Thursday, January 12, 2006

Stiglitz: Iraq war costs could top $2 trillion :: Christian Science Monitor

Quote:
A new study (pdf) by Columbia University economist Joseph E. Stiglitz, who won the Nobel Prize in economics in 2001, and Harvard lecturer Linda Bilmes concludes that the total costs of the Iraq war could top the $2 trillion mark. Reuters reports this total, which is far above the US administration's prewar projections, takes into account the long term healthcare costs for the 16,000 US soldiers injured in Iraq so far.
UPDATE: Broken link to the pdf of the paper has been fixed.

Labels:

7 Comments:

Blogger Tim Newman said...

I wonder if this will mean the end of the idea that Bush went to war in order to achieve financial gains?

Probably not.

2:30 PM  
Anonymous Chimpface Sold Me Coke said...

Tim Newman's comment is about the stupidest piece of Bush-worshipping palaver I have ever seen, and that's saying a lot.

The Gulf War was a massive transfer of wealth from the US Treasury into the pockets of Bush's backers and cronies. While I doubt that was the Chimp's primary motivation, it's certainly icing on the cake for him and his cadre.

11:38 PM  
Blogger John B. Chilton said...

Chimpface,

I guess your logic is along these lines: Bush believed that the war would not be that costly and he did it to benefit his friends. And that Bush was behind 9/11.

1:47 AM  
Blogger Tim Newman said...

Tim Newman's comment is about the stupidest piece of Bush-worshipping palaver I have ever seen, and that's saying a lot.

I think this says more about your choice of reading material than anything else.

8:45 AM  
Anonymous Anonymous said...

It's harder to calculate the cost of not going to war but, that decision also has costs.

10:46 AM  
Anonymous Chimpface redux said...

John said:

I guess your logic is along these lines: Bush believed that the war would not be that costly and he did it to benefit his friends. And that Bush was behind 9/11.

Your understanding of logic is either weak or gets trumped by your unrelenting Bush-worship.

What I do believe is that Bush did not, and does not care all that much about the costs of the Gulf War. It is undeniable by anybody with more than three functioning neurons that Bush does not care about ballooning public expenditures. He's a more profligate spender than LBJ. With respect to the War directly, if we assume, for arithmetical convenience, a cost of $900 billion and a US population of 300 million, we're let with an approximate per-person cost of $3,000. Now, a couple of points: $3,000 is peanuts for Georgie and his sponsors, but not for the typical American working stiff. Secondly, Georgie and his sponsors and buddies will make much more than $3,000 per person due to their ownership of military industries. He (and his cadre) see war expenditures not as costs, but as investments. Very profitable ones.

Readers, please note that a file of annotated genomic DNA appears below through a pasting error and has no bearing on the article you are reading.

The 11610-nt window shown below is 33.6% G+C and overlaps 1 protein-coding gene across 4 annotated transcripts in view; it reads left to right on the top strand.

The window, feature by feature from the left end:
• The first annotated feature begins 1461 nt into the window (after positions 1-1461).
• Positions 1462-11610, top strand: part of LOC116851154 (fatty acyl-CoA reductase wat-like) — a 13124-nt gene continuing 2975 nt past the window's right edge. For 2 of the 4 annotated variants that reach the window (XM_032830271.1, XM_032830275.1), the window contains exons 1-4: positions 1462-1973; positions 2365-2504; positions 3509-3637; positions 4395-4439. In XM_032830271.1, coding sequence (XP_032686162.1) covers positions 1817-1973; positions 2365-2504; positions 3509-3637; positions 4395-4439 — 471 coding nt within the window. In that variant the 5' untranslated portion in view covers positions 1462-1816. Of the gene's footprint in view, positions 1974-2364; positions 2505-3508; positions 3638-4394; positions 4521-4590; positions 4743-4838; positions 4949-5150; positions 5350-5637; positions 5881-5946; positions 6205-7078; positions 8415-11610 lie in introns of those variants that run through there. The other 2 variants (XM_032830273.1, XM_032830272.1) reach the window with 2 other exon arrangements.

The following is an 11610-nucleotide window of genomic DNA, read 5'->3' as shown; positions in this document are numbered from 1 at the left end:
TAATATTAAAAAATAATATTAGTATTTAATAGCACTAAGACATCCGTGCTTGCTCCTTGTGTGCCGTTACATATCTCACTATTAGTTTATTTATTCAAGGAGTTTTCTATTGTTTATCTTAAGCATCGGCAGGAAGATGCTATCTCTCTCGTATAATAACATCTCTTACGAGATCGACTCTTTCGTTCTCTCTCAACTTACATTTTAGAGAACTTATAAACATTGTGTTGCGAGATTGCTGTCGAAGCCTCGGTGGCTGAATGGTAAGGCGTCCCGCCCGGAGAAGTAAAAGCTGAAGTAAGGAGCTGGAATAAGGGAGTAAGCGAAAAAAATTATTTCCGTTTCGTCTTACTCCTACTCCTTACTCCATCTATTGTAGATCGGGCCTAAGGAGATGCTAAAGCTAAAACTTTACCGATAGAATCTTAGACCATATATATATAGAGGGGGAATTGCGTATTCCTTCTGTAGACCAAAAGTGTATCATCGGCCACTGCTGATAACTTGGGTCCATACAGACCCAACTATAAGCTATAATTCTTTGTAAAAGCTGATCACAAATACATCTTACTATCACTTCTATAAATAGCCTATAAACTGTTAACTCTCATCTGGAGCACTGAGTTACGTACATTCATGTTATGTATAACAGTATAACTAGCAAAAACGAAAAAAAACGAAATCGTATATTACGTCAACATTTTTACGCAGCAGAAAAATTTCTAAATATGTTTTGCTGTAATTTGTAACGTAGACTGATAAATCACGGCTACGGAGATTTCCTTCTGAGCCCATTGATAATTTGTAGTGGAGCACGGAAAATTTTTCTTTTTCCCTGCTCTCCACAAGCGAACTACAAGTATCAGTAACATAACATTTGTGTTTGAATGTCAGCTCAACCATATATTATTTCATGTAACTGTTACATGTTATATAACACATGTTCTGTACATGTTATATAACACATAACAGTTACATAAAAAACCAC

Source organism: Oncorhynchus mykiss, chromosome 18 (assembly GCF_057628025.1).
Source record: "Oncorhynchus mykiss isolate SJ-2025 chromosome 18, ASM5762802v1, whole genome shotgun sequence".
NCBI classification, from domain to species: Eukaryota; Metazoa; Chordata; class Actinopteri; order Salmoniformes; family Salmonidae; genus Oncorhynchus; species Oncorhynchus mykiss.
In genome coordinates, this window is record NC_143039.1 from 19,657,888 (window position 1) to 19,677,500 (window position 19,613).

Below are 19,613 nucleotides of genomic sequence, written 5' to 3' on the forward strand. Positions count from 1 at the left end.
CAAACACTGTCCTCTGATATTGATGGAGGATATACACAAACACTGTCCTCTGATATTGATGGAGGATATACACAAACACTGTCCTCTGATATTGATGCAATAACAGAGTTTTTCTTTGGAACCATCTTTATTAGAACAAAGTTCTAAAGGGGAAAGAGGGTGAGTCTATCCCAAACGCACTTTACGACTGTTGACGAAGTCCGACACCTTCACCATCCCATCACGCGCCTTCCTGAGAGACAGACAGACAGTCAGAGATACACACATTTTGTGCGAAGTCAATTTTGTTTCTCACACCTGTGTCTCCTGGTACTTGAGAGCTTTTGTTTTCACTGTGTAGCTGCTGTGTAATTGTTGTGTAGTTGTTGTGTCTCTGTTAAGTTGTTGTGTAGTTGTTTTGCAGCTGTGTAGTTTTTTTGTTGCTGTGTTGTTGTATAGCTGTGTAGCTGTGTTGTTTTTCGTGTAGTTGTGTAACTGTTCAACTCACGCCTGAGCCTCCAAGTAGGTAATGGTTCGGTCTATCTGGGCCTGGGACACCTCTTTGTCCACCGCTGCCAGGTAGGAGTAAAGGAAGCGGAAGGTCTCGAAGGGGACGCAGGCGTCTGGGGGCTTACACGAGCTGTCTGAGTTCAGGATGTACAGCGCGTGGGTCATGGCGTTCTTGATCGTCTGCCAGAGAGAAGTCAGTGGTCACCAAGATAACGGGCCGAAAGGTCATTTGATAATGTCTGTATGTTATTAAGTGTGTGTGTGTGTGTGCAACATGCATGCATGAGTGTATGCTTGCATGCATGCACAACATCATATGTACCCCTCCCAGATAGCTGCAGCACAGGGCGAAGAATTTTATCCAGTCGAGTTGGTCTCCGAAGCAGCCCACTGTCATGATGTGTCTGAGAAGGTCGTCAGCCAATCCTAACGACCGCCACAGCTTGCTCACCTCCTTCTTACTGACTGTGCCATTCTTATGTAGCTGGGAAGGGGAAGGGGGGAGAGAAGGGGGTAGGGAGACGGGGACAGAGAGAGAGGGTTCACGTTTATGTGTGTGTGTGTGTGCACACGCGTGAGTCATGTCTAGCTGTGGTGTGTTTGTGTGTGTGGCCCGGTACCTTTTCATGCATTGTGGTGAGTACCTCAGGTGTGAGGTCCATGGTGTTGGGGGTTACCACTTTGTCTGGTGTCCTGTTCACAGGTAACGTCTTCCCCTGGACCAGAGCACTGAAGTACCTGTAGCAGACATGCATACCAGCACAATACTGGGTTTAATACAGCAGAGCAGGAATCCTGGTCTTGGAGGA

I'll keep it simple: Georgie decides to go to war. This war costs everybody a little bit (if you consider $3,000 a litle bit), but creates many more thousands in income for his sponsors and cronies.

In economics this is known as the "concentration of benefits and dispersion of costs" problem. One of the pillars of Public Choice theory. I'd recommend almost anything by James Buchanam, GMU Nobelist, if you're looking to learn a bit more about the topic.

As to your statement about Bush being behind 9/11. Well, that's a convenient non-sequitur you can use to avoid addressing my main argument - a minor league tactic of rhetoric, to be sure, but a telling one. Of course Chimpface wasn't behind 9/11. Although I think that Bush 41 and Reagan's funding/training/arming of the Mujahadeen/Taliban would be one of several statistically significant causal variables if one could do a regression of the "causes of 9/11", which, obviously is not possible. But that's an aside.

I can't understand why you, an alleged right-wing free-marketer, is so enthralled with Chimpface. I mean, with the discretionary spending explosion, massive increase in entitlements, protectionist meddling with the economy, and so on. Or is it simply that the label "Republican" is more important than things like "principles" or "philosophies"?

12:04 PM  
Blogger John B. Chilton said...

CF Redux,

My comment to your first comment was intentional in its oblique irony.

Yes, Bush's spending is profligate, and disappointing - post-Katrina commitments, prescription drug benefit, so on. No, Bush is not evil or stupid, and he did not go to war for oil or to make his friends rich. He went to war because he believed it was the right thing to do. As I recall, the support for going to war was quite broadbased; hardly an instance of the Buchanan problem.

Bush is not my ideal president, but we all have to consider the actual alternatives. Gore? Kerry? Biden? et al.

Thank you to anonymous for making explicit this truth:
It's harder to calculate the cost of not going to war but that decision also has costs.

1:01 PM  

Post a Comment

Links to this post:

Create a Link

<< Home